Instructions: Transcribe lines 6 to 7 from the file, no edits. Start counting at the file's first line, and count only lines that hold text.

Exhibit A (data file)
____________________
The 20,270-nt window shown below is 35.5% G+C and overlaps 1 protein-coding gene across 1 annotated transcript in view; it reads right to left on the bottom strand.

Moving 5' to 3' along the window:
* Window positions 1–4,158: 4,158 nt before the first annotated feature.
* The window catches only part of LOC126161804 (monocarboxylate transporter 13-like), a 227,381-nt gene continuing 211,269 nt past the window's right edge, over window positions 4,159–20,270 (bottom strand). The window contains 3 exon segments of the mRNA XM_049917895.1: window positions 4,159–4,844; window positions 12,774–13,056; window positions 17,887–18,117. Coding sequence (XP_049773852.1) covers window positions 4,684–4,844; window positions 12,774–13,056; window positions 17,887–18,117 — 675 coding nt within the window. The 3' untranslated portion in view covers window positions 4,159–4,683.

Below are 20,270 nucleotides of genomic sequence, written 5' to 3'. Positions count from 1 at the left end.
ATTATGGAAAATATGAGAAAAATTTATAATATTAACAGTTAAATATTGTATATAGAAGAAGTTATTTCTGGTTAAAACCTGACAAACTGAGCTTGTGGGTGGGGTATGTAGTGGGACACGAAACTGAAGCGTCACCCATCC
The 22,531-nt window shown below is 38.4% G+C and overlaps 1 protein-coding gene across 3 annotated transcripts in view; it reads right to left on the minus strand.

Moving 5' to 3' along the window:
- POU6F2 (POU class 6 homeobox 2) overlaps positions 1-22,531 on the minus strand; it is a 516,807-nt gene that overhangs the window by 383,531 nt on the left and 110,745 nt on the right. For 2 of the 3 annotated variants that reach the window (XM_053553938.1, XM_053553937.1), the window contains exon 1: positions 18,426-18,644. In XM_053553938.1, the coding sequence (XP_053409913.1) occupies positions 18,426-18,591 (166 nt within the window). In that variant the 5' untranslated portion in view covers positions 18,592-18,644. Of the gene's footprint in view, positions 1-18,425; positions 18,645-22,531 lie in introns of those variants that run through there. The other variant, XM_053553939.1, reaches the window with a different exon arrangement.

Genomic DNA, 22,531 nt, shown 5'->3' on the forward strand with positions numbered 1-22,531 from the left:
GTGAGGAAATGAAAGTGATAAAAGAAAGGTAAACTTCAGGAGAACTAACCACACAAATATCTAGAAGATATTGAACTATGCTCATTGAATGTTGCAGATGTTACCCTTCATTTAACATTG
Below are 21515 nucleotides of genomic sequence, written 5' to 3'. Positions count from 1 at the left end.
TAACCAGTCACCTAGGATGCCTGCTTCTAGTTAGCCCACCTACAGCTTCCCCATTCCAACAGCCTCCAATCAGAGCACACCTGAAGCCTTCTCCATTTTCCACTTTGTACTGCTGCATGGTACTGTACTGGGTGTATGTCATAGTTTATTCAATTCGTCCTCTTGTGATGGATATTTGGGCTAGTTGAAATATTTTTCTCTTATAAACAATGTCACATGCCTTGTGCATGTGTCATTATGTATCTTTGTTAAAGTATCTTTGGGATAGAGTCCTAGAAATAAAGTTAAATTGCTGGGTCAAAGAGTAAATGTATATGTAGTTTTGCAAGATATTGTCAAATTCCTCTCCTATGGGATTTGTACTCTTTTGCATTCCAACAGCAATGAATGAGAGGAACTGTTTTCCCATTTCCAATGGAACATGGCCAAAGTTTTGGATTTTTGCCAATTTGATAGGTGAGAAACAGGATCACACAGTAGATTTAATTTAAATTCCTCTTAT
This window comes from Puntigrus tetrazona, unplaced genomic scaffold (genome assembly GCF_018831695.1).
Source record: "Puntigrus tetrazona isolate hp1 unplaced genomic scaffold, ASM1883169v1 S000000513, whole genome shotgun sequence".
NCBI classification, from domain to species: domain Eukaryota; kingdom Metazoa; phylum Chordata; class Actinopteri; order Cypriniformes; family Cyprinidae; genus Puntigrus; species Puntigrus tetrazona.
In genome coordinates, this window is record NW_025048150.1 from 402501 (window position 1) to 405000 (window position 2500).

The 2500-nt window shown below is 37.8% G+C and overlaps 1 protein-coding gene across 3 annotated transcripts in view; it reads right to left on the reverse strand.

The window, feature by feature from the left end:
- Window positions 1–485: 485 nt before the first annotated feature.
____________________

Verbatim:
ATTATGGAAAATATGAGAAAAATTTATAATATTAACAGTTAAATATTGTATATAGAAGAAGTTATTTCTGGTTAAAACCTGACAAACTGAGCTTGTGGGTGGGGTATGTAGTGGGACACGAAACTGAAGCGTCACCCATCC
The 22,531-nt window shown below is 38.4% G+C and overlaps 1 protein-coding gene across 3 annotated transcripts in view; it reads right to left on the minus strand.